Free soil tests as Americans turn to Western Kenya for off season-avocados

3 minutes

There is an excitement ringing in Western Kenya as 120,000 farmers scoop soil from their backyards for a free sample test by American backed experts preparing the ground for avocadoes to replace sugarcane.

The central region is Kenya’s main producer of avocado, producing 90 percent of exported crop but which gets to the market at the same time as those from Peru and Mexico.

Kenya’s avocado struggles to compete with the ones from Peru and Mexico, which fetch premium prices and get to the market at the same time as these top producers, suppressing the price for the Kenyan fruit.

The Americans have pledged to Kenya expand its avocado export market under a $160 million (Sh22.6 billion) initiative to scale up avocado acreage in western Kenya to ensure there are enough volumes to sustain the export market when the produce from Latin America is off-season.

Kenya Crops and Dairy Market Systems (KCDMS) funded by USAID- Feed the Future Initiative, has mapped out experts who will go round in Kisumu, Homa Bay, Siaya, Migori, Kisii, Nyamira, Kakame-ga, Vihiga and Busia testing the soils of farmers for free.

The soil test can be done using a rapid test kit that gives results in a few minutes, or a comprehensive tests that takes at least two hours. A mobile laboratory will be set up in different places where farmers will take soil from their farms for testing.

The exercise, which runs up to September 14, will focus on establishing soil acidity which from samples collected so far, soil pH level ranges between 5.5-5. 7 per cent, ideal for avocados.

The ideal pH level for avocado trees is 6.5, however avocados can tolerate a wide range of soil pH’s, from 5.2 to 7.8 (6.0 – 6.5 being ideal).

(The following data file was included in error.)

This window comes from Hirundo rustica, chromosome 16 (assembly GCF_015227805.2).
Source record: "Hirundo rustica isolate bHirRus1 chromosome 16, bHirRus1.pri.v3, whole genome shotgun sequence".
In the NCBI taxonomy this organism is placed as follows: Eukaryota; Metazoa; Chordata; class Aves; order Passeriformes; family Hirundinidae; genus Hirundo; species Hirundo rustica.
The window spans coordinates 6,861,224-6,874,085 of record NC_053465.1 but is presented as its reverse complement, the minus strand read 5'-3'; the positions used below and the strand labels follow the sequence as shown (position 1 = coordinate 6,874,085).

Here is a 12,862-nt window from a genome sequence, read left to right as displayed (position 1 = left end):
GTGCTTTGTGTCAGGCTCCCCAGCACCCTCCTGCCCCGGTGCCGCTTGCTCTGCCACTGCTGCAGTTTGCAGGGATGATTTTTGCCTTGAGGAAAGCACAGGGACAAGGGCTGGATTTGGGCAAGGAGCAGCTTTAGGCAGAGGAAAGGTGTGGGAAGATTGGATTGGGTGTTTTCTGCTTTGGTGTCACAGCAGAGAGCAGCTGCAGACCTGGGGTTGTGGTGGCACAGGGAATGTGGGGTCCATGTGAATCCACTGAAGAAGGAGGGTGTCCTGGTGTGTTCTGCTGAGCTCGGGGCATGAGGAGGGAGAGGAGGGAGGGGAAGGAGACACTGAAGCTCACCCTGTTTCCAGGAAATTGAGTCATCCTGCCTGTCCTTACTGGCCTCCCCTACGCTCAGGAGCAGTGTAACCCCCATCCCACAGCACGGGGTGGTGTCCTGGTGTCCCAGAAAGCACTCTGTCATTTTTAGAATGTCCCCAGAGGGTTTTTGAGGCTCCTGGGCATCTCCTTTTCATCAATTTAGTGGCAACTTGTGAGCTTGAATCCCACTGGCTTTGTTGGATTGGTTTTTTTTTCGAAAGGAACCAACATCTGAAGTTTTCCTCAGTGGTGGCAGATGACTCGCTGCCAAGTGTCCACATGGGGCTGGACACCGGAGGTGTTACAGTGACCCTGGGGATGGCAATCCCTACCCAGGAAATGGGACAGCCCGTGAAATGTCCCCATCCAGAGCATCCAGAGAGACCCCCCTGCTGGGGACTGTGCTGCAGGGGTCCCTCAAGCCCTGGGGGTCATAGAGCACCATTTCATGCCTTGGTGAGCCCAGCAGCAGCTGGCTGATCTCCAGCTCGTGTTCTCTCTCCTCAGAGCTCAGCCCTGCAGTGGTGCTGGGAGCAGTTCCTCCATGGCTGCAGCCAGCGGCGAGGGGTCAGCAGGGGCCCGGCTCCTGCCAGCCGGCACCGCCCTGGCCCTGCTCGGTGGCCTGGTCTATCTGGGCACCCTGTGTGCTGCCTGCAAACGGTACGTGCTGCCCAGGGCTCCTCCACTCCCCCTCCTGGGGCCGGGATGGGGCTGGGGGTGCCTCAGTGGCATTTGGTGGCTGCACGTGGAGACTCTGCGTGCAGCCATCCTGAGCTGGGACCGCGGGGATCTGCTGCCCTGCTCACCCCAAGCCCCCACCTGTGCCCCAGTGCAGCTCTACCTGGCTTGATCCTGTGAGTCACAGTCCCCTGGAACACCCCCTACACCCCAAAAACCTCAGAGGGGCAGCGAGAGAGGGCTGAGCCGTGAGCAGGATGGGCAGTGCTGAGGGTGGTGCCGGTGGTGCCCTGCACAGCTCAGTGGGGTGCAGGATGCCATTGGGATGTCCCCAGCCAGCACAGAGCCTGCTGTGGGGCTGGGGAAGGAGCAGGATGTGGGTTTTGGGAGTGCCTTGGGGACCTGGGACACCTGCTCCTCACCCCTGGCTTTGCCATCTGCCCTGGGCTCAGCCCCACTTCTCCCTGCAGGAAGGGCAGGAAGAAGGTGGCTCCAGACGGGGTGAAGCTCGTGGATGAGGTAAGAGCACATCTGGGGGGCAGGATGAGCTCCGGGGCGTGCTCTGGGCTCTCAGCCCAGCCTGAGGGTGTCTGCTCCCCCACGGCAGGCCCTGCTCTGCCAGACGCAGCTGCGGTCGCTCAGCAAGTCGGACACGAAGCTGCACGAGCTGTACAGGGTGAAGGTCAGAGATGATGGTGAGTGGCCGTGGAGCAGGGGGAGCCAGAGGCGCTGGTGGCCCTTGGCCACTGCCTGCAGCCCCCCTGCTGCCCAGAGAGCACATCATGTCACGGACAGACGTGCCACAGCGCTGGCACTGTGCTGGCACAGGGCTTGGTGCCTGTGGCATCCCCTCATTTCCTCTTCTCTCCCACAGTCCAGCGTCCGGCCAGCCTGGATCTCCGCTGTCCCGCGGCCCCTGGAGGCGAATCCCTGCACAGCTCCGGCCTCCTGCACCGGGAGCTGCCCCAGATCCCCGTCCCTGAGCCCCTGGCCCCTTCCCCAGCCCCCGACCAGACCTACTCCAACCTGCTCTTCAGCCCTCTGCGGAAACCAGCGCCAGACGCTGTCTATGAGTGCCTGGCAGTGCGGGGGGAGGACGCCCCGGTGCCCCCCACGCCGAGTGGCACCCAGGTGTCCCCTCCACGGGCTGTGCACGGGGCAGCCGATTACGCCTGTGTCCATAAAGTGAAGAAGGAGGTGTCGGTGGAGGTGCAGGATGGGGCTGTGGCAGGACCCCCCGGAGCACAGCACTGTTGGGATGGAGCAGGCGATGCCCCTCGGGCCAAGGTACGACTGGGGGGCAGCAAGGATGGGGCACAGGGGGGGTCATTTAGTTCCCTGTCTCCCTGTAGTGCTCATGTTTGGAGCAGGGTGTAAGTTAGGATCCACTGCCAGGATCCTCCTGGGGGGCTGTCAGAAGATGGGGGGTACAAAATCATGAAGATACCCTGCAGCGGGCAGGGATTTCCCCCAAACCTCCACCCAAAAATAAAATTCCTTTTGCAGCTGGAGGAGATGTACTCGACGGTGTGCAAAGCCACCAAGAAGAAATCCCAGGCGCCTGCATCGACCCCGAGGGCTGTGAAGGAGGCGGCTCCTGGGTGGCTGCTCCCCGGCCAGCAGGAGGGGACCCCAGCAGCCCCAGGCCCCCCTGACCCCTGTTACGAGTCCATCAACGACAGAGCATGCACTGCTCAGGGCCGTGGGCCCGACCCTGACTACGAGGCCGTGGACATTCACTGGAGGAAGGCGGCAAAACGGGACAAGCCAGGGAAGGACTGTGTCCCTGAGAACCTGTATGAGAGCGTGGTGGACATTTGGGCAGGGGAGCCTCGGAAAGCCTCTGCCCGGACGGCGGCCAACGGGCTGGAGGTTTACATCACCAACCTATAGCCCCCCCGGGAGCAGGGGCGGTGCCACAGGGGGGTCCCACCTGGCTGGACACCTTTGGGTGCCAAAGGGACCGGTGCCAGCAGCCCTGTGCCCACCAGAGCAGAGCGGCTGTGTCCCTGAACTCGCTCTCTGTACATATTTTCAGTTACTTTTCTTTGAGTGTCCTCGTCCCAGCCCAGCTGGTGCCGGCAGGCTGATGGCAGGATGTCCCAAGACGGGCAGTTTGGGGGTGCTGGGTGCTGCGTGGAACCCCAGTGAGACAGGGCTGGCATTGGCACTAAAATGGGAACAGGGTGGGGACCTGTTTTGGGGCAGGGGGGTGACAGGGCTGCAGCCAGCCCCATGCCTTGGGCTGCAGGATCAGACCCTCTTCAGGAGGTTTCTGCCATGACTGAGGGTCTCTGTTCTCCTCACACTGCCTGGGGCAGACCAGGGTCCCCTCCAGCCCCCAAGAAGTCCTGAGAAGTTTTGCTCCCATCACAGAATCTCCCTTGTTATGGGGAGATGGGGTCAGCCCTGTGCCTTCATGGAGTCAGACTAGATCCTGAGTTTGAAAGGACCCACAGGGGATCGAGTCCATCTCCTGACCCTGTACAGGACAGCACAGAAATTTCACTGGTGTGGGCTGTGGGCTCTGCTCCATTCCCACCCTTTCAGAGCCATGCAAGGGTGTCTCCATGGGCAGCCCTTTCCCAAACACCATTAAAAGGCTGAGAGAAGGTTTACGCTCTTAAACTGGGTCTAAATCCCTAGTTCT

KCDMS has been in Kenya over the last five years dealing with different value chains especially with avocado, mango, dairy, banana, passion fruits and also any other activities in production that would benefit the farmers in the region, specifically in nine counties from the Western area and three from Eastern Kenya.

The Americans have however noted 90 per cent of avocados produced in the country come from the Central and Eastern region.

Due to the climatic change, the volume is not increasing because land within these regions is constrained.

This is also due to the fact that productivity of the old trees has been going down.

To source for new lands to produce the fruit Kenya can only increase productivity by opening the Western and Nyanza regions where there is open land to grow avocados.

The soils are also good and they have a production period that could be an incentive for any exporter.

The KCDMS project seeks to supply over 100,000 avocado seedlings to farmers in western Kenya by November this year to increase agricultural production by spurring competitive, inclusive, and resilient market systems in the horticulture and dairy sectors.

The USAID-funded project is aimed at promoting conservation agriculture techniques to improve productivity among smallholder farmers.

The project is private and public sector driven to transform agrimarket systems. It also aims to create an enabling environment for businesses to thrive and encourage government level reforms that promote investment.


Support MtaaSkika.

Fund independent journalism.